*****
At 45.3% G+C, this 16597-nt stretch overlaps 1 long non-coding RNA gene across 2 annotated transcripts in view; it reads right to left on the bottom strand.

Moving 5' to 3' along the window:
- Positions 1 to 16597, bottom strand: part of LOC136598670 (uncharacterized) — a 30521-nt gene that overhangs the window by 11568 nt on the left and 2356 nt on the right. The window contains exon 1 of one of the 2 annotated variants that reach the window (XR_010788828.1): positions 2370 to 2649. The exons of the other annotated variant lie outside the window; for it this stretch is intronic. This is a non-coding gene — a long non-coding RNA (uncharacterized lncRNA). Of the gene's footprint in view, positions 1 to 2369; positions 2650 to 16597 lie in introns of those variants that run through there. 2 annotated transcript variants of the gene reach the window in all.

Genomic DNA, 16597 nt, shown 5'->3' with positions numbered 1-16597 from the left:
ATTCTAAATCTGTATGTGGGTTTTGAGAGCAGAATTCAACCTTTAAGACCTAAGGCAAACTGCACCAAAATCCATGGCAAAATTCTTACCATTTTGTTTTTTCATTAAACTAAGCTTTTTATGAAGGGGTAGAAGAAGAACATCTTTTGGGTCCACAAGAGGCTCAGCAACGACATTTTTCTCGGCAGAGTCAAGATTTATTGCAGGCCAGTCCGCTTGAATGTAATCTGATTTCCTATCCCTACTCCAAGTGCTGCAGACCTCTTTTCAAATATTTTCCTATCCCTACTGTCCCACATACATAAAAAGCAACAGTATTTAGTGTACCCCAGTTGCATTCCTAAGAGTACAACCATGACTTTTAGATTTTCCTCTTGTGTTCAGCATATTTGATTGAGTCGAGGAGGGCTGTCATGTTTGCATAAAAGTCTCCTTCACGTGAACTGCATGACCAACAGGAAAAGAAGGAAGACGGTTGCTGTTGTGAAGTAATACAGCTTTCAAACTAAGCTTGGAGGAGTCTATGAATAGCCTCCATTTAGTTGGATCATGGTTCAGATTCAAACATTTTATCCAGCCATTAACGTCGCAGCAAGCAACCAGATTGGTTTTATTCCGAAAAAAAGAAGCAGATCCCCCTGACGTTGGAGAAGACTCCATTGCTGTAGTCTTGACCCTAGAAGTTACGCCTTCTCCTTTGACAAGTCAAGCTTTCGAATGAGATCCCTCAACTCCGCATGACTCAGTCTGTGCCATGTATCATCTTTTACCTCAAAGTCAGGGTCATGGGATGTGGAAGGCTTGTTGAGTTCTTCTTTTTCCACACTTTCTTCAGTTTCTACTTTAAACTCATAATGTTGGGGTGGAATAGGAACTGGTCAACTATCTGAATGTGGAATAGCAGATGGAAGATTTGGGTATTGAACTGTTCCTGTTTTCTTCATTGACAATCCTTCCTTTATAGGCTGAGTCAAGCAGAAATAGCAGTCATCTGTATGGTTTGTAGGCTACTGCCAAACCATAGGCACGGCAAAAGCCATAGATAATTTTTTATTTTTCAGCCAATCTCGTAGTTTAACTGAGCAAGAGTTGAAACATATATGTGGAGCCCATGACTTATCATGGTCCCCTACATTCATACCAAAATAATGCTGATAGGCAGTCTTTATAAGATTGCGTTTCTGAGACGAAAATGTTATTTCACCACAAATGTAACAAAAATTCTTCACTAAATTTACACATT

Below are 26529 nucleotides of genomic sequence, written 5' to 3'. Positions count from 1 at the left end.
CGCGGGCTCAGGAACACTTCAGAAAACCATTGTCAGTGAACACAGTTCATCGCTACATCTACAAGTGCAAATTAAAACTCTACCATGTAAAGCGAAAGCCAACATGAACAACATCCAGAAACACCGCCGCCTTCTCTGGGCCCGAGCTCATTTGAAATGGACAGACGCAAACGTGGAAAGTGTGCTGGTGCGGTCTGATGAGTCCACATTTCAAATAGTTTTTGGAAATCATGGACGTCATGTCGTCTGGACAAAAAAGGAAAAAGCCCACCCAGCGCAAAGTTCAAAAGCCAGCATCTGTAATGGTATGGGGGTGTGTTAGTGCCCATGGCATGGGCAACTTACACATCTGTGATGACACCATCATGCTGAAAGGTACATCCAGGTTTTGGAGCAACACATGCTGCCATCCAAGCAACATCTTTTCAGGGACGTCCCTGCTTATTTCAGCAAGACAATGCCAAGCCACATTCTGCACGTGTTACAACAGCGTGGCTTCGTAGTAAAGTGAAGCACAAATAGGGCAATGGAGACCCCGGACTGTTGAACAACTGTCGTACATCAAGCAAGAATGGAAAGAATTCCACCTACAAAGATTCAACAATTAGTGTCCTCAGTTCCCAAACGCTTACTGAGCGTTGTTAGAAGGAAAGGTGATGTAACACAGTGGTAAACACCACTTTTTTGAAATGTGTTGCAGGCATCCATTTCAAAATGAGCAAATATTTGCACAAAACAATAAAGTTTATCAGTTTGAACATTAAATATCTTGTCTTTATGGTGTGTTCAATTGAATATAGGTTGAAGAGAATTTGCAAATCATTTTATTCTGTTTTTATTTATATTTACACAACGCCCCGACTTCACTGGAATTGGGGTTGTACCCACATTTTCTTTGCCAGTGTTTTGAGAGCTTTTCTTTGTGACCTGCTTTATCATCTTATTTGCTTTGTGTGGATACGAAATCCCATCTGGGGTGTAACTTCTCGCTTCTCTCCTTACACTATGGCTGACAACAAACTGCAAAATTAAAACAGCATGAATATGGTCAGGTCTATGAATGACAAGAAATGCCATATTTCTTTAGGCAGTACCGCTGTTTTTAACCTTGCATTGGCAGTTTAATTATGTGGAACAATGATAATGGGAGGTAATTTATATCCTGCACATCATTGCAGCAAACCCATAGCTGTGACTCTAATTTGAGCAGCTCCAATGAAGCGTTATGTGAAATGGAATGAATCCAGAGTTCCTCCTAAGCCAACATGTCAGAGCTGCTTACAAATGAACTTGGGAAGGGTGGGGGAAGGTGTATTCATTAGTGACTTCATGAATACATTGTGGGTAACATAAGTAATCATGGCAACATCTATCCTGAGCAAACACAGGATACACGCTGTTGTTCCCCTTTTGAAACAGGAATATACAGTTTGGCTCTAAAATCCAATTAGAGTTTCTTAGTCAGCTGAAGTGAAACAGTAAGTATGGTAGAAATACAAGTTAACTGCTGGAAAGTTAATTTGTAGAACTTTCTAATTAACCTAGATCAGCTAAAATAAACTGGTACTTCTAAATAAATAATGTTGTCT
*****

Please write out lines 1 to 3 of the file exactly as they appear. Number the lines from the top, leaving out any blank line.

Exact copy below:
At 45.3% G+C, this 16597-nt stretch overlaps 1 long non-coding RNA gene across 2 annotated transcripts in view; it reads right to left on the bottom strand.

Moving 5' to 3' along the window:
- Positions 1 to 16597, bottom strand: part of LOC136598670 (uncharacterized) — a 30521-nt gene that overhangs the window by 11568 nt on the left and 2356 nt on the right. The window contains exon 1 of one of the 2 annotated variants that reach the window (XR_010788828.1): positions 2370 to 2649. The exons of the other annotated variant lie outside the window; for it this stretch is intronic. This is a non-coding gene — a long non-coding RNA (uncharacterized lncRNA). Of the gene's footprint in view, positions 1 to 2369; positions 2650 to 16597 lie in introns of those variants that run through there. 2 annotated transcript variants of the gene reach the window in all.